Things turned pretty meta on the jam line last weekend, when one of the opposing blockers asked me before the jam start whether I was going to blog about the scrimmage. She’s a former teammate of mine who transferred to the league that boasts the top team in our region. Was I going to blog about the scrimmage? Indeed, I laughed, and what followed was an absolutely abysmal jam, where I ran out of gas and barely made it out of the pack before two minutes expired. Here I am, blogging about it.

A loss can show you where your weaknesses lie as a team — an opponent’s coach said this once a bit smugly after besting us in a bout during our 2011 season, but it’s absolutely true. It can also show you where your weaknesses lie as an individual. Thinking about it that way turns out to be a decent trick to transform the disappointment of a loss into something constructive. That includes the bouts where it turns out your weaknesses are everything — skills, strategy, communication, awareness, teamwork, and the list goes on. I’m not trying to be a Negative Nancy here, but I’m also no Pollyanna and the truth is we couldn’t get much going on during our scrimmage. The point differential on the final score was pretty sad-looking. It was one of the ones where putting any points on the board turns out to be a victory.

That doesn’t mean there weren’t a few virtuoso moments during those hard 60 minutes. I saw one of my teammates start to really distinguish herself as a triple threat. I saw another of our jammers sneak by on the inside line time and again like she owned the move. Another one who had never played on a charter roster before delivered an impressive jammer takeout near the end of the game.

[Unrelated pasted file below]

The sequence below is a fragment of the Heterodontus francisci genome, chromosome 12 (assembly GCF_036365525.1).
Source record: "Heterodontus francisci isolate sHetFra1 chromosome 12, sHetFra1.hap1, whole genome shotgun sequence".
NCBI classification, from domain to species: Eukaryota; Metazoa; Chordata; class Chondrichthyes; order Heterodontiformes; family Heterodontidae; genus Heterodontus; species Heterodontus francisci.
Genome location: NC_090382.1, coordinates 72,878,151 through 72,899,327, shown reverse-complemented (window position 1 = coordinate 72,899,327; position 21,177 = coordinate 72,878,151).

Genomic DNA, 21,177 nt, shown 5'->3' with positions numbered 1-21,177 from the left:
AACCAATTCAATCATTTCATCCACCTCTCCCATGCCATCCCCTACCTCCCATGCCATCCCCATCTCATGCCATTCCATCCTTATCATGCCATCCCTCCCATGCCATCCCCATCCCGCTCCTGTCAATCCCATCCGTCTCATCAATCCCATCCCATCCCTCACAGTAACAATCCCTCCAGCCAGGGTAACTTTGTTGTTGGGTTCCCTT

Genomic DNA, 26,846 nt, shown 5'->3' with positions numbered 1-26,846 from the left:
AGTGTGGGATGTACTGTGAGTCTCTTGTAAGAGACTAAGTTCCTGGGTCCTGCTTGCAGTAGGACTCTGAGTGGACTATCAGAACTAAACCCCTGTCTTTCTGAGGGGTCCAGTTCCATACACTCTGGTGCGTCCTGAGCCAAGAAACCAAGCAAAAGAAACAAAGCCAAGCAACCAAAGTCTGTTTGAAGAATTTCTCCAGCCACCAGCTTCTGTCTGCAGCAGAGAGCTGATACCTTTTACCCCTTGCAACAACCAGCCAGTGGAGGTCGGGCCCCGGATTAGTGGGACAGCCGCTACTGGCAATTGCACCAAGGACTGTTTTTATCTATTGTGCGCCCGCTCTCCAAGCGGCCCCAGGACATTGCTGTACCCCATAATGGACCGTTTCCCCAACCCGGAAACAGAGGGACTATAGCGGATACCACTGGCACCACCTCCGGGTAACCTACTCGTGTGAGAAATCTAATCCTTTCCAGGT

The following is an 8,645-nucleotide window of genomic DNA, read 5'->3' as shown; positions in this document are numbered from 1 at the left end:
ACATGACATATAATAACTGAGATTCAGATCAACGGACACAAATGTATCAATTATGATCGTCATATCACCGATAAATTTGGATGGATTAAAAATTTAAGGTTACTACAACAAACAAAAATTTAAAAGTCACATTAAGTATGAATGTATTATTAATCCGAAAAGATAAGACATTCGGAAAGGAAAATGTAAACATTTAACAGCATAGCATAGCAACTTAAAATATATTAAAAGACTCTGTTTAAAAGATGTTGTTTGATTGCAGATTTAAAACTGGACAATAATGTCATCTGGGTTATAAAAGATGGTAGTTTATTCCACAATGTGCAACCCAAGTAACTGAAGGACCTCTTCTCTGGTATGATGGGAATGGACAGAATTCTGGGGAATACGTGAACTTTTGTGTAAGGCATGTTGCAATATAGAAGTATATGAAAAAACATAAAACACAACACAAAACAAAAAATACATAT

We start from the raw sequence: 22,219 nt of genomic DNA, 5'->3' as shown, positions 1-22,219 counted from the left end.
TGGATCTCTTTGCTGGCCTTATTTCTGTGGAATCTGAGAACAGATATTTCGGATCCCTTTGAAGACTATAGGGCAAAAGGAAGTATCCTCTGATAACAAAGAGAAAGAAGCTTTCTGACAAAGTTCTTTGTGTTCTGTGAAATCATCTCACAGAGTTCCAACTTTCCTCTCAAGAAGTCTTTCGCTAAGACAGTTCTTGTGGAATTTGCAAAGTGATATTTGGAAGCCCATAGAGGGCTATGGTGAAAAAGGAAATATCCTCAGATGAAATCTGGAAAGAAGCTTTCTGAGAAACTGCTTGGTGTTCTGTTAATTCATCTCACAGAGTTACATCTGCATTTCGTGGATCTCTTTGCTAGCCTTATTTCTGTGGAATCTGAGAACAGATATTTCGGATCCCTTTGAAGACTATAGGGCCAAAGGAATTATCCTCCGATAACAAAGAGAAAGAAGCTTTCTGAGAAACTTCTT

Myself, I started thinking about trying to execute a few skills I’m working on in the off-season. It doesn’t sound impressive — started thinking about trying — but even thinking about what I want to do during the chaos of a jam is an improvement over thinking I want to do it when reviewing my goals off the track. Sometimes that’s what you have to focus on. I want to be a bolder player. There’s quite a lot of je ne sais quoi about that statement, and if that’s all I was striving toward without specific steps to achieve that goal in mind, it would be a useless line of thinking. I know at this point my body can physically execute the skills I aim to master, however, my brain is holding me back.

All that said about my personal goals, a blowout post-mortem provides the opportunity to identify the room for improvement in more areas than just the ones you’ve identified from the safety of your own team’s practices. I hope that doesn’t sound either negative or naive. Maybe sometimes it’s okay to just say: Well, that sucked. And move on. But I choose to look for lessons rather than succumb to negativity. It can be some hard lumps when a superior team shows you exactly where you are. But the experience can also illuminate the path you need to follow.